Partnership makes electric motors more efficient
by Carolyn Mathas, contributing writer
A collaboration between Infinitum and Infineon will yield SiC-based advanced industrial electric motors that deliver efficiency improvements.
Infinitum and Infineon Technologies AG have recently entered a strategic technology collaboration, leveraging Infineon’s silicon carbide (SiC) solutions for Infinitum’s smart industrial electric motors. For Infinitum, the collaboration solidifies production of its sustainable and high-efficiency Aircore EC motors. Both companies bring a wealth of knowledge and substantial experience in SiC technology.
Electric motors are estimated to consume from 45% to 53% of the world’s electricity, according to industry estimates. In excess of 800-million motors are sold annually and the numbers are rising. The collaboration will make a dent in those numbers by helping to increase the energy efficiency of the electric motors.
The joint effort is focused on embedding Infineon’s SiC solutions into Infinitum’s smart industrial electric motors that are finding their way into the most rigorous applications including HVAC fans, pumps, commercial electric vehicles and materials handling equipment.
Infinitum’s Aircore motor design eliminates heavy iron used in traditional motors, replacing it with a lightweight, printed circuit board (PCB). The motors are 50% smaller and lighter, 10% more efficient and use 66% less copper compared with traditional motors, according to the company. The precise motor control is claimed to save upwards of 65% of energy use depending on the application.
Aircore EC features a unique, integrated variable frequency drive (VFD) that takes advantage of SiC and other embedded technologies, resulting in more precise motor control, optimal power and energy savings. Designed and manufactured with a sustainable, circular lifecycle, the motor’s modular architecture allows the housing, rotors and stators to be reused multiple times, giving parts a second and third life, keeping the motor in service and out of landfills.
Infineon SiC solutions
Infineon’s first SiC chip was introduced over 20 years ago. Infineon’s CoolSiC semiconductors provide better efficiency, size and cost when compared to silicon-based solutions. The use of SiC technology brings power switching at voltages of 650 V and above for a variety of applications that deal with high temperatures and harsh environments — parameters that Infinitum targets.
Under the collaboration, the CoolSiC technology and Infineon’s motor control expertise will be used to help Infinitum achieve energy efficiency and control improvements over standard induction motors. CoolSiC 1200-V SiC Trench MOSFETs, for example, are built on a state-of-the-art trench semiconductor process that is optimized to deliver both the lowest losses and the highest reliability in operation.
CoolSiC MOSFET advantages also include the lowest gate charge and device capacitance levels available in SiC switches, no reverse recovery losses of the anti-parallel diode, temperature-independent low switching losses, and threshold-free on-state characteristics. The advantages also include superior gate-oxide reliability enabled by a trench design, best-in-class switching and conduction losses, highest transconductance level (gain), a threshold voltage of Vth = 4 V and short-circuit robustness.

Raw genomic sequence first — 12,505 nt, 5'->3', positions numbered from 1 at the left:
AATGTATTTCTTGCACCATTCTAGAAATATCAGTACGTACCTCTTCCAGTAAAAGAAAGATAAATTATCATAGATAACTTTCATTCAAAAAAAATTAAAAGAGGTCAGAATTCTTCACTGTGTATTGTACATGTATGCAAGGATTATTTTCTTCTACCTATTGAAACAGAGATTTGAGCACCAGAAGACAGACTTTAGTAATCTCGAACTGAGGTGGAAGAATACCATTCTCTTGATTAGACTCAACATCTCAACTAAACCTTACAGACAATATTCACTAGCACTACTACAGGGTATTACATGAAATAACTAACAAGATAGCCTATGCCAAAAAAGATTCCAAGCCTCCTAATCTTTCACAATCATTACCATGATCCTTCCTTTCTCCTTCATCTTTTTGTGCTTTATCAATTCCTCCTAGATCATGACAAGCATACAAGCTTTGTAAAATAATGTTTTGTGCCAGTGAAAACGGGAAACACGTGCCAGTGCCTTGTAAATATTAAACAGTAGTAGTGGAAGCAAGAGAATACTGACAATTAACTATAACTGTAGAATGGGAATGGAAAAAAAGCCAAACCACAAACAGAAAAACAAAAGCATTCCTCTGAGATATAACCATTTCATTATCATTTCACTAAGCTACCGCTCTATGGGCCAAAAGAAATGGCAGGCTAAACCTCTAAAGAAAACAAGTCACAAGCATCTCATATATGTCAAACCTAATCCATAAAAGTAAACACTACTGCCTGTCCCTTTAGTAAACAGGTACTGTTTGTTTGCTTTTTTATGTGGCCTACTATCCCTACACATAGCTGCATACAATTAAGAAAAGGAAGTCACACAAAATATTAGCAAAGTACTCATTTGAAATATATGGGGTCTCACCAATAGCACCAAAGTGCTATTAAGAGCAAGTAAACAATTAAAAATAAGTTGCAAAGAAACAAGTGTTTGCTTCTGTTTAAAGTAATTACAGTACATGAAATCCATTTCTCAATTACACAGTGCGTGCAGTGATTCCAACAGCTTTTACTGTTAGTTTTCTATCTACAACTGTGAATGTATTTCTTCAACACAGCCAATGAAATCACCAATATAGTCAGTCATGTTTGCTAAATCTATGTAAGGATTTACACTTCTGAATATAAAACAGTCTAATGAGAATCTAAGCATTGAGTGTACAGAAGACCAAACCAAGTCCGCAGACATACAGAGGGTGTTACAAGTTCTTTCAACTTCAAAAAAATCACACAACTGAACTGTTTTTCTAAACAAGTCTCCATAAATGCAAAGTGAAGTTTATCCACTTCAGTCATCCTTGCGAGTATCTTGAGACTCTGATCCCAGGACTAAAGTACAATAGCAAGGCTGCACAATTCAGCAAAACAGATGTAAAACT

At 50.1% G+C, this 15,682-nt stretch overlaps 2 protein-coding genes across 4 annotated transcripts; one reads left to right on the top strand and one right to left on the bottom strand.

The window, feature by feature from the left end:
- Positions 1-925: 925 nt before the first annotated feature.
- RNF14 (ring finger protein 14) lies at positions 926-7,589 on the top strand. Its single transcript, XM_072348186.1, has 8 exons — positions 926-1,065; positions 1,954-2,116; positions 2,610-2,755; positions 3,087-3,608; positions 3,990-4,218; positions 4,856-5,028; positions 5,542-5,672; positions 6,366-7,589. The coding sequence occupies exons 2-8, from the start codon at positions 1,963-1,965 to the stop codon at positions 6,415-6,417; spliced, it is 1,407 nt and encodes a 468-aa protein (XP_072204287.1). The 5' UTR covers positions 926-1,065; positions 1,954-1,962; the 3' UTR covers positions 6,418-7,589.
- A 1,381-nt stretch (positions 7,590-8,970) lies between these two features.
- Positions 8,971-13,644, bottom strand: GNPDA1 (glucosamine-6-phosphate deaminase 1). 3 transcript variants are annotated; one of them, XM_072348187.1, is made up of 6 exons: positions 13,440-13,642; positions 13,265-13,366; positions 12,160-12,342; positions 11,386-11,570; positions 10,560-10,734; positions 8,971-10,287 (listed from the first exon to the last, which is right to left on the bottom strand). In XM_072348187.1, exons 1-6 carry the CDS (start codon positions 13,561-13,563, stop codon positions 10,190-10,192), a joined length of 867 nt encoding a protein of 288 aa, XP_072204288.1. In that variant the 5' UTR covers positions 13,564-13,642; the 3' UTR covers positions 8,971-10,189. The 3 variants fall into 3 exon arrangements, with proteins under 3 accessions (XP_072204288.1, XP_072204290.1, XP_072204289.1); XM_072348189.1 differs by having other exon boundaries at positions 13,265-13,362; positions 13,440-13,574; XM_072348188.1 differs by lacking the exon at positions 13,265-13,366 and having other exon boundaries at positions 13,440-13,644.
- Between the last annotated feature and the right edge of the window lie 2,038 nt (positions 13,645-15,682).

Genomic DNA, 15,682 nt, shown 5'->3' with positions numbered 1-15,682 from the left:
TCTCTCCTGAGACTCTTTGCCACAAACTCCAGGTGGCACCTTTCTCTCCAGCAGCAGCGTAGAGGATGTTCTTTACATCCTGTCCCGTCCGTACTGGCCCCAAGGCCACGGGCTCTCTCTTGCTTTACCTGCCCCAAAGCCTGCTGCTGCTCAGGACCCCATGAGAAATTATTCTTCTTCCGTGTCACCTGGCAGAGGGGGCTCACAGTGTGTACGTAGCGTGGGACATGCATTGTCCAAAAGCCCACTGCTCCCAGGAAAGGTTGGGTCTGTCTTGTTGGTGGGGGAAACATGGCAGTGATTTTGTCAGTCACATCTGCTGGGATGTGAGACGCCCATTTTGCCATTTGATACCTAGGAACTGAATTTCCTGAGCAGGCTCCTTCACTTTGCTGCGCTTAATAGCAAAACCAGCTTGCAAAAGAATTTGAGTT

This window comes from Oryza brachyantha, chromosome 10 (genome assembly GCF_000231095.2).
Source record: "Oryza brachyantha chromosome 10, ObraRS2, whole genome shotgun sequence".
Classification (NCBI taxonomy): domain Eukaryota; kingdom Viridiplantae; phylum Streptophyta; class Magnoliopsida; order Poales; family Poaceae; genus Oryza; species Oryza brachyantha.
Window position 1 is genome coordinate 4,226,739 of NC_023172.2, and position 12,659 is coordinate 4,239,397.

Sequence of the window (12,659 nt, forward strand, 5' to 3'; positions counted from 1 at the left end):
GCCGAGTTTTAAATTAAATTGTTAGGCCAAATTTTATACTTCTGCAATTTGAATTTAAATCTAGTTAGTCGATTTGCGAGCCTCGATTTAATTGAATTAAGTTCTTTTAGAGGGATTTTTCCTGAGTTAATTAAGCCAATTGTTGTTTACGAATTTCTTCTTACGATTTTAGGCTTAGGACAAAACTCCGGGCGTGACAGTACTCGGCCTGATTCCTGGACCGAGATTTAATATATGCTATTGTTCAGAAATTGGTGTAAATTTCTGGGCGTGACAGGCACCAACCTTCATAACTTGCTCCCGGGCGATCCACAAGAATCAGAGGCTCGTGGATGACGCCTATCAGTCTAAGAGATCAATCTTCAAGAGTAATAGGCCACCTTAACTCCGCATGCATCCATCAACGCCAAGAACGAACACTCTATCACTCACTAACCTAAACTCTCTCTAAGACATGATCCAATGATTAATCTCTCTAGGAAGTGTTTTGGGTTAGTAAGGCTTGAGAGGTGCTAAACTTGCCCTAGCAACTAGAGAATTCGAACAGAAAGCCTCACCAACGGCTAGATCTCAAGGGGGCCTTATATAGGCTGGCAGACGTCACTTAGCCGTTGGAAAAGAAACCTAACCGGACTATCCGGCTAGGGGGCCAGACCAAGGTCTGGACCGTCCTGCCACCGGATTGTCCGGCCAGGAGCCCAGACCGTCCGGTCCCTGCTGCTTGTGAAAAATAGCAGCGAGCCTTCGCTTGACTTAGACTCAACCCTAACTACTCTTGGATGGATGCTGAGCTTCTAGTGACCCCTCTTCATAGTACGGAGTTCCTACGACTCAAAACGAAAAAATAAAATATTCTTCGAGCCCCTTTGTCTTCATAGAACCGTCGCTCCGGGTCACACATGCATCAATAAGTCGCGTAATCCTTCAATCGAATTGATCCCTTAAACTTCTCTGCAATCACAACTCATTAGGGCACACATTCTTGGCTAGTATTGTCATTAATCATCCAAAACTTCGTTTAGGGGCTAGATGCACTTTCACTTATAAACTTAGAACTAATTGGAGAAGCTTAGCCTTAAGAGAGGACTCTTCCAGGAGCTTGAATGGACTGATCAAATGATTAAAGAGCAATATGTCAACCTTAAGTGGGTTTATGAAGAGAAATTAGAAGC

CoolSiC benefits include longer life, high efficiency for reduced cooling effort, reduced system complexity and cost, higher frequency operation, increased power density and ease of design and implementation. SiC MOSFET technology delivers the highest-level efficiency at high switching frequencies allowing for system size reduction, power density increases, and high lifetime reliability, according to Infineon.
Applications for CoolSiC devices in addition to servo and motor drives, include photovoltaic inverters, battery charging and formation, server and telecom power, energy storage and UPS, industrial SMPes and auxiliary power supplies.
Why the collaboration makes sense
Until the last decade, SiC was an exotic material for semiconductors. Today, SiC is essential to power electronics in part because of their inherent characteristics and because of the limitations of silicon. Silicon balks when used in higher temperatures, voltages and frequencies.
SiC has 10× the breakdown electric field strength and 3× the bandgap than silicon and it enables a wider range of p- and n-type control required for device construction. SiC also is cooled easier and faster than silicon, and it features low thermal expansion and excellent thermal shock resistance.
SiC will become dominant for power devices with voltage ratings in excess 600 V that require wider temperature ranges, thermal conductivity, lower switching losses and increased switching frequencies. Another important factor involves drift layer thickness, which can be reduced using SiC, allowing for smaller components. The thickness strongly influences a MOSFET’s on-resistance and SiC enables MOSFETs with lower ohmic losses, improving efficiency.
Infineon’s SiC MOSFETs are rugged and suited for harsh environments, a key material for industrial applications and electric vehicles.
Existing SiC expertise from both companies will be central to bringing next-generation energy-efficient motors and motor control to market.